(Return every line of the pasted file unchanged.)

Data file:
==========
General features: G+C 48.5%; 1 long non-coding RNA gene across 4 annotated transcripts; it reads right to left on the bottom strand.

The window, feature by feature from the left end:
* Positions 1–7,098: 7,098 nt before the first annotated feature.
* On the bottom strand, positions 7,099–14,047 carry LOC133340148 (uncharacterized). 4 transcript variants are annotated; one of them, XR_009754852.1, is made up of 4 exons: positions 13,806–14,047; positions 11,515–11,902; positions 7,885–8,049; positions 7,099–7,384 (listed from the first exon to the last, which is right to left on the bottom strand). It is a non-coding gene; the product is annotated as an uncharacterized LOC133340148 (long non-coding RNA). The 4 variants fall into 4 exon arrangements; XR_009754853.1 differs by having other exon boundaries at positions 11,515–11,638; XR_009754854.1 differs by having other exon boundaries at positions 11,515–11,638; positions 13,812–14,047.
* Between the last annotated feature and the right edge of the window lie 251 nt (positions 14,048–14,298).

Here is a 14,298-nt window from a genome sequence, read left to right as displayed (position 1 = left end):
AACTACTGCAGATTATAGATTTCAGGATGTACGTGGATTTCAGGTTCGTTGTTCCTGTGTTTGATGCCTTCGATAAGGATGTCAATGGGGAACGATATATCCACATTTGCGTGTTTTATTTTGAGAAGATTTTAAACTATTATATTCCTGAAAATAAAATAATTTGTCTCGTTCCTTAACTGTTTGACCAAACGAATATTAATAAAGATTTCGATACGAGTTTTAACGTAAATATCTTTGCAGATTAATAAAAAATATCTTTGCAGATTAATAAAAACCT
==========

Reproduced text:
General features: G+C 48.5%; 1 long non-coding RNA gene across 4 annotated transcripts; it reads right to left on the bottom strand.

The window, feature by feature from the left end:
* Positions 1–7,098: 7,098 nt before the first annotated feature.
* On the bottom strand, positions 7,099–14,047 carry LOC133340148 (uncharacterized). 4 transcript variants are annotated; one of them, XR_009754852.1, is made up of 4 exons: positions 13,806–14,047; positions 11,515–11,902; positions 7,885–8,049; positions 7,099–7,384 (listed from the first exon to the last, which is right to left on the bottom strand). It is a non-coding gene; the product is annotated as an uncharacterized LOC133340148 (long non-coding RNA). The 4 variants fall into 4 exon arrangements; XR_009754853.1 differs by having other exon boundaries at positions 11,515–11,638; XR_009754854.1 differs by having other exon boundaries at positions 11,515–11,638; positions 13,812–14,047.
* Between the last annotated feature and the right edge of the window lie 251 nt (positions 14,048–14,298).

Here is a 14,298-nt window from a genome sequence, read left to right as displayed (position 1 = left end):
AACTACTGCAGATTATAGATTTCAGGATGTACGTGGATTTCAGGTTCGTTGTTCCTGTGTTTGATGCCTTCGATAAGGATGTCAATGGGGAACGATATATCCACATTTGCGTGTTTTATTTTGAGAAGATTTTAAACTATTATATTCCTGAAAATAAAATAATTTGTCTCGTTCCTTAACTGTTTGACCAAACGAATATTAATAAAGATTTCGATACGAGTTTTAACGTAAATATCTTTGCAGATTAATAAAAAATATCTTTGCAGATTAATAAAAACCT